ALBUQUERQUE, N.M. (KRQE) - The City of Albuquerque says it is dangerous and, if they catch you, it will cost you.
With the popularity of home improvement shows on HGTV or the DIY Network, handy homeowners have the tools to try to do just about anything on their own these days. However, there is a part of the process those shows tend to gloss over.
"You don't see where they come down to the city to get a permit and get their design approved," said Land Clark, Albuquerque’s Chief Building Official.
Lots of people learn about that the hard way.
"At first, we didn't know that we have to get a permit," Edna Diaz said about the construction of her carport.
She said it has been a hassle going back and forth with the city to ensure it is up to code.
"It’s like, really? You're buying the property, and you have to get permits for everything you do?" she asked.
The city said it all comes down to one thing.
"We’re looking to keep some people safe," Clark said. "We have high winds here. You know, a block wall blowing over, that can kill people."
Clark said there is a lot of confusion about what needs a permit and what doesn't.
He also said not getting one when you should, will catch up to you sooner or later.
"That’s what we run into a lot, somebody's trying to sell their home and they're now trying to scramble to get to permits and inspections and sometimes it is a huge investment."
Permits for walls can cost a couple hundred dollars while permits for patios can cost a couple thousand.
The city said fees are based on the square footage and valuation of the construction project.
Below is a look at fees the Planning Department collected for residential properties in 2017 (App users click here):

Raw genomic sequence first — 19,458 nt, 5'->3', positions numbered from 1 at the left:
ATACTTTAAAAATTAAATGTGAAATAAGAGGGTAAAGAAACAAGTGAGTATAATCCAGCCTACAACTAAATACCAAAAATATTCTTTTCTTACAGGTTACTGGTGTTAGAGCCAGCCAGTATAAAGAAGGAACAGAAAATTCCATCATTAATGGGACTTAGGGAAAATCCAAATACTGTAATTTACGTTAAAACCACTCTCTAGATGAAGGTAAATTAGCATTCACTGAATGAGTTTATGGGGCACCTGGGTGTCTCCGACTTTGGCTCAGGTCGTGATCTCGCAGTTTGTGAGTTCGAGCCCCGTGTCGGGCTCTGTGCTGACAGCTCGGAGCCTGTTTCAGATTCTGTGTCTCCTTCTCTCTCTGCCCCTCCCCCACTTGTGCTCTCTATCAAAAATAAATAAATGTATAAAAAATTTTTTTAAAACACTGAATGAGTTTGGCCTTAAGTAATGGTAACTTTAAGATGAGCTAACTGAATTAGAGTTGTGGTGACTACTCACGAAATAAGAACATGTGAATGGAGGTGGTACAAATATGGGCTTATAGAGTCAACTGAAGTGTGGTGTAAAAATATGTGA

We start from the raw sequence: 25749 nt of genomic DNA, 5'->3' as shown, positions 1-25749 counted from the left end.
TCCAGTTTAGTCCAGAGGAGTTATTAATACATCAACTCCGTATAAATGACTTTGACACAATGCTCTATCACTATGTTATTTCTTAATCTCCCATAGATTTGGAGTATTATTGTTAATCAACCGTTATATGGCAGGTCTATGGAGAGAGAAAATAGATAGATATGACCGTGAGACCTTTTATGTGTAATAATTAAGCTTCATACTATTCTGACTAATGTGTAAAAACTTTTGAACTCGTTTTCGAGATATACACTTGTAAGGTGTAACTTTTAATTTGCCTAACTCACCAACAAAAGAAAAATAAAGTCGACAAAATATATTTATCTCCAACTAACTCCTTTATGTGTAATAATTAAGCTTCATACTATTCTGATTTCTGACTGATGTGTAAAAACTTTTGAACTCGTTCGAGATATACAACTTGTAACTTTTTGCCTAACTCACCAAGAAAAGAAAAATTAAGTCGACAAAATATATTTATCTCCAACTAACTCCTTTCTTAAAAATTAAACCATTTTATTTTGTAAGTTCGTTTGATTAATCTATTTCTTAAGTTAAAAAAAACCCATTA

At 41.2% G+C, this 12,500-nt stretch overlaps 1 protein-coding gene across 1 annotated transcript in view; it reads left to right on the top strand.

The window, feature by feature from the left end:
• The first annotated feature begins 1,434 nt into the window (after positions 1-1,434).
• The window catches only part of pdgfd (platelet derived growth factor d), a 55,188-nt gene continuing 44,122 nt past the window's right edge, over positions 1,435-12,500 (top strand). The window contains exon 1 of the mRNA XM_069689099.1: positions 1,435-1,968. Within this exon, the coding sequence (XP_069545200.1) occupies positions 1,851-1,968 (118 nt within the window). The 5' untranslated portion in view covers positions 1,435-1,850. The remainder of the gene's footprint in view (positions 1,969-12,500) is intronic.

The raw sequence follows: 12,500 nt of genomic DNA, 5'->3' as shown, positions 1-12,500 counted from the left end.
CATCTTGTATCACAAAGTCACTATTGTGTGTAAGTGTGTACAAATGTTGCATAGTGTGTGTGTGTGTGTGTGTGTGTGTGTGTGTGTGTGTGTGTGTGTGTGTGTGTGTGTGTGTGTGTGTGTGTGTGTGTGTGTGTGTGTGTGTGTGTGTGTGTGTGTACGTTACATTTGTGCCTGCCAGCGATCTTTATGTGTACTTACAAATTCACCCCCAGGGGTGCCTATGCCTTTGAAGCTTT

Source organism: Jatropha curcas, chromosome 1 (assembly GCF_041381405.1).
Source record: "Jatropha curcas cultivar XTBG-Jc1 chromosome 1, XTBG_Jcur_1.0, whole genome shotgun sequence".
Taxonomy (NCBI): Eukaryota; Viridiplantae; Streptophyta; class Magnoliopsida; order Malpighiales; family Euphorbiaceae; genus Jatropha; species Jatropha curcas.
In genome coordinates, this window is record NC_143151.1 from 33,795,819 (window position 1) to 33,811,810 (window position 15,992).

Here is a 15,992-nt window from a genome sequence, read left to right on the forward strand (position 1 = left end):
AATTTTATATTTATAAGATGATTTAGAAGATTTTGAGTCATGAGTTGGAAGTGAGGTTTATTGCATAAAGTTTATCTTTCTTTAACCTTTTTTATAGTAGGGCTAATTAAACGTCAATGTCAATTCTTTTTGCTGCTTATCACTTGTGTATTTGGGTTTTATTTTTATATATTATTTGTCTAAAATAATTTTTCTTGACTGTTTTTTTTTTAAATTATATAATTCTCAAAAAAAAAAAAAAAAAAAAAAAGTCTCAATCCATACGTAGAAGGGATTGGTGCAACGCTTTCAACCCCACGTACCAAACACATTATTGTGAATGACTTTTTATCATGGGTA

|2017 Permit Fees:|
|Permit Type||# Issued||Average Fee||Total Fees Collected|
|Walls (6 ft. or higher)||212||$211.59||$44,858.11|
*Patio fees ranged from $228 to $225,000. The city said fees for additional projects being done simultaneously with the patio construction may be included in those totals.
Courtesy: Albuquerque Planning Department
Plus, if you're caught doing construction without a permit, the city charges double-not to mention whatever it costs if the work needs to be re-done to meet city standards.
"A lot of these things don't happen in real time," Clark said. "I'm not sure why, but the construction may have been completed months ago, sometimes years ago without a permit [by the time it is reported]."
To catch shoddy jobs, the city relies on neighbors to tip off its complaints investigator, so he can check out the construction in question, notify the residents and document the new addition to the home.
The city said it often involves smaller projects that homeowners may not realize call for permits and inspections, like building and raising walls in your yard, patios and decks.
The city's Building Safety Division said it collected nearly $1.8 million in permit fees for those residential projects last year. It also caught 400 people for violations, doing work without a permit, according to the city.
"It’s probably far worse," said Thom Wright, a licensed contractor who retired after decades of homebuilding.
"Most neighbors don't call. Most of the time they don't know. They don't pay attention."
He said the field is constantly adapting to determine the best way to build something to withstand the elements like heavy rain, high winds and snow.
Even hiring an unlicensed contractor or handyman at a lower cost, comes with higher risks, Wright said.
"If he is cheating the state, cheating the city and cheating his employees, why would you think he's not cheating you?"
Between handling thousands of permit applications and checking buildings for damage after disasters like fires, city inspectors can only do so much with the help of neighbor tips.
That is why the Building Safety Division said it hopes to work with city employees in other departments as they are out and about in Albuquerque to cut down on the cases of bad building going unnoticed.